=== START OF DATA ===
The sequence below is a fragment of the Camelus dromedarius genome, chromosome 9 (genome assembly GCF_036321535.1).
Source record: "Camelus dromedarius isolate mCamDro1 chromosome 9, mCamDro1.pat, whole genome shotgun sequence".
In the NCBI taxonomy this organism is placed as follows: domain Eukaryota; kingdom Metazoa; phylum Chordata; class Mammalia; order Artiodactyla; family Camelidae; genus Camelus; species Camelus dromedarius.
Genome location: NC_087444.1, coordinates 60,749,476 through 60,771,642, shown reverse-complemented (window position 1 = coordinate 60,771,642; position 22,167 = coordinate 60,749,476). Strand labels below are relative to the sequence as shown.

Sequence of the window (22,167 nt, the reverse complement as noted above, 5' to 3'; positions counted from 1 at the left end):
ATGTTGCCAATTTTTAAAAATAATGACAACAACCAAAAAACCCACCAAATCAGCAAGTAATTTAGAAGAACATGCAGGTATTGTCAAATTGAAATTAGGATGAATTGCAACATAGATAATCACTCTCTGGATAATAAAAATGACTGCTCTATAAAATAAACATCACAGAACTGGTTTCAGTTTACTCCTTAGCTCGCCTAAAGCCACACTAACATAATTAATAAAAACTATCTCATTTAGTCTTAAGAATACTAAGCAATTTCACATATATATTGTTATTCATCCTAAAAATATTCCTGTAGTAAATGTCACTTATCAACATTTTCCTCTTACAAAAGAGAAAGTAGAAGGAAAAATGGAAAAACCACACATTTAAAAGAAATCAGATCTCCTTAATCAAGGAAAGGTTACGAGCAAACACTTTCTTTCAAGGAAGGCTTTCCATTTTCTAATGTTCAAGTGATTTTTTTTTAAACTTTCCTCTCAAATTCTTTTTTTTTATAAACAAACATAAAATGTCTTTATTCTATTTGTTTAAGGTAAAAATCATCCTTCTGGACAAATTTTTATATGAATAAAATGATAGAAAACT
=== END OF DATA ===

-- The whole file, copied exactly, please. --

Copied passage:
The sequence below is a fragment of the Camelus dromedarius genome, chromosome 9 (genome assembly GCF_036321535.1).
Source record: "Camelus dromedarius isolate mCamDro1 chromosome 9, mCamDro1.pat, whole genome shotgun sequence".
In the NCBI taxonomy this organism is placed as follows: domain Eukaryota; kingdom Metazoa; phylum Chordata; class Mammalia; order Artiodactyla; family Camelidae; genus Camelus; species Camelus dromedarius.
Genome location: NC_087444.1, coordinates 60,749,476 through 60,771,642, shown reverse-complemented (window position 1 = coordinate 60,771,642; position 22,167 = coordinate 60,749,476). Strand labels below are relative to the sequence as shown.

Sequence of the window (22,167 nt, the reverse complement as noted above, 5' to 3'; positions counted from 1 at the left end):
ATGTTGCCAATTTTTAAAAATAATGACAACAACCAAAAAACCCACCAAATCAGCAAGTAATTTAGAAGAACATGCAGGTATTGTCAAATTGAAATTAGGATGAATTGCAACATAGATAATCACTCTCTGGATAATAAAAATGACTGCTCTATAAAATAAACATCACAGAACTGGTTTCAGTTTACTCCTTAGCTCGCCTAAAGCCACACTAACATAATTAATAAAAACTATCTCATTTAGTCTTAAGAATACTAAGCAATTTCACATATATATTGTTATTCATCCTAAAAATATTCCTGTAGTAAATGTCACTTATCAACATTTTCCTCTTACAAAAGAGAAAGTAGAAGGAAAAATGGAAAAACCACACATTTAAAAGAAATCAGATCTCCTTAATCAAGGAAAGGTTACGAGCAAACACTTTCTTTCAAGGAAGGCTTTCCATTTTCTAATGTTCAAGTGATTTTTTTTTAAACTTTCCTCTCAAATTCTTTTTTTTTATAAACAAACATAAAATGTCTTTATTCTATTTGTTTAAGGTAAAAATCATCCTTCTGGACAAATTTTTATATGAATAAAATGATAGAAAACT